Friday, August 31, 2012

Antarctica Environment

Earth's southernmost continent is not a nice place to be.   There's ice over a kilometer thick at the surface of most of it.  At the hottest point in the summer, the temperature is as cold as it is in the middle of winter where I live, peeking at 15C in the hottest ice-less valleys.   During the winter, temperatures drop as low as -80C.   The gleaming white surface can give explorers and scientists that visit sunburn in a matter of minutes.  There's also altitude issues due to the ice -- Antarctica is high, and with it, thin of air.  And yet, it can save the entire world.
  An elaborate plan to use Antarctican conditions to suck CO2 out of the air has been proposed, using the high winds to create wind power, which would power giant freezers.  In the freezers, pressurized air would press CO2 into a liquid that would then sublimate into snow when ejected.   The wind turbine's power wouldn't be very useful for other things, since maybe 200 scientists live in Antarctica.   As time went on, this freezer and compressor would suck the carbon from the air, and leave it locked forever in the snow.
  Of course, being who I am, I couldn't help but imagine a potential improvement in this plan.  Snow falls very slowly in Antarctica on account of it being technically a desert.   What little snow does fall remains as ice for a millennia, so I could use this to lower the ocean.   To our wind-freezer system, we add a desalinization plant.     Ocean water is pumped through huge pipes up from the ocean, using wind power.   Under intense pressure, fresh water accumulates on the other side of semipermeable membranes.   This fresh water is then sprayed towards the pole.  In the freezing conditions of Antarctica, even boiling water tossed into the air will quickly solidify into snow.   Thousands of years worth of snow will fall every single day, preferably on top of the dry ice snow that we were creating.   As this accumulates, the sea level slowly drops, saving countless low elevation communities around the globe.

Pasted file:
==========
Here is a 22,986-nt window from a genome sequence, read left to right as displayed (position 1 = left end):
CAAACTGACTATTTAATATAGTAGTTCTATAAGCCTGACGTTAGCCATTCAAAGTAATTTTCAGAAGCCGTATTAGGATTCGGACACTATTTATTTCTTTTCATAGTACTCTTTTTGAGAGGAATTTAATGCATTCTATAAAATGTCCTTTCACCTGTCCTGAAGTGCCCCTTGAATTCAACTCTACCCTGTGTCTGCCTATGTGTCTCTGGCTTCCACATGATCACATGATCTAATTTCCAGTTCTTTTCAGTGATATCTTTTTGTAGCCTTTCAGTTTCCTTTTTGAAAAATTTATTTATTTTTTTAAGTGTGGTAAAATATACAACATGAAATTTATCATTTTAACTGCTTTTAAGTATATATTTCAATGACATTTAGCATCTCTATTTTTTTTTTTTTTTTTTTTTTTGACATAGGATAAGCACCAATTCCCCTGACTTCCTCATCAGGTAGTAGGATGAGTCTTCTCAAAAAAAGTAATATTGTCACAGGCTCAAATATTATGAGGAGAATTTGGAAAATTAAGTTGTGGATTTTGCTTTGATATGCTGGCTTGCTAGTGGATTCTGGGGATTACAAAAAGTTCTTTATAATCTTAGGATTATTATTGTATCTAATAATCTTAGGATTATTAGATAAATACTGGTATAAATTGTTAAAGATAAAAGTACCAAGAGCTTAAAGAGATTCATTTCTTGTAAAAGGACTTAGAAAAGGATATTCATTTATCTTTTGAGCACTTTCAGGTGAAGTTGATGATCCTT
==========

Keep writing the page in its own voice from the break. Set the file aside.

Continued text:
Of course, Slashdot poster gman003 found a minor rub with the whole thing:
The only thing I see stopping it is politics. In particular, America and China. Europe seems to at least recognize the need for action, and they're willing to work together to try things. China is generally too selfish and shortsighted to worry about the environment, but you could probably convince them if you could make it somewhat-profitable for them (just have the wind turbines and such made in China, that should satisfy them).
But then it falls on to America. And you're going to need America at least not fighting this plan, because if the US decides to actively fight it, it's not happening. Period. You'd also need them to at least chip in a good chunk of the funding if you're going to do the full plan, make a serious dent in CO2. Problem is, denying the very existence global warming is a political requirement for half the country. They'll fight it just on principle, and I can't see the rest of the country fighting back for a project that doesn't have any immediate gains for the US specifically. While some sort of "compromise" could probably pull it off, or with luck it could be swept under the rug and never become a political issue, that's not guaranteed.
Still, it's the best plan I've seen so far.

 There's no need for it to necessarily be government funded though, and I could definitely see American green charities paying for it, European engineers designing it, and Chinese engineers physically assembling it in place.

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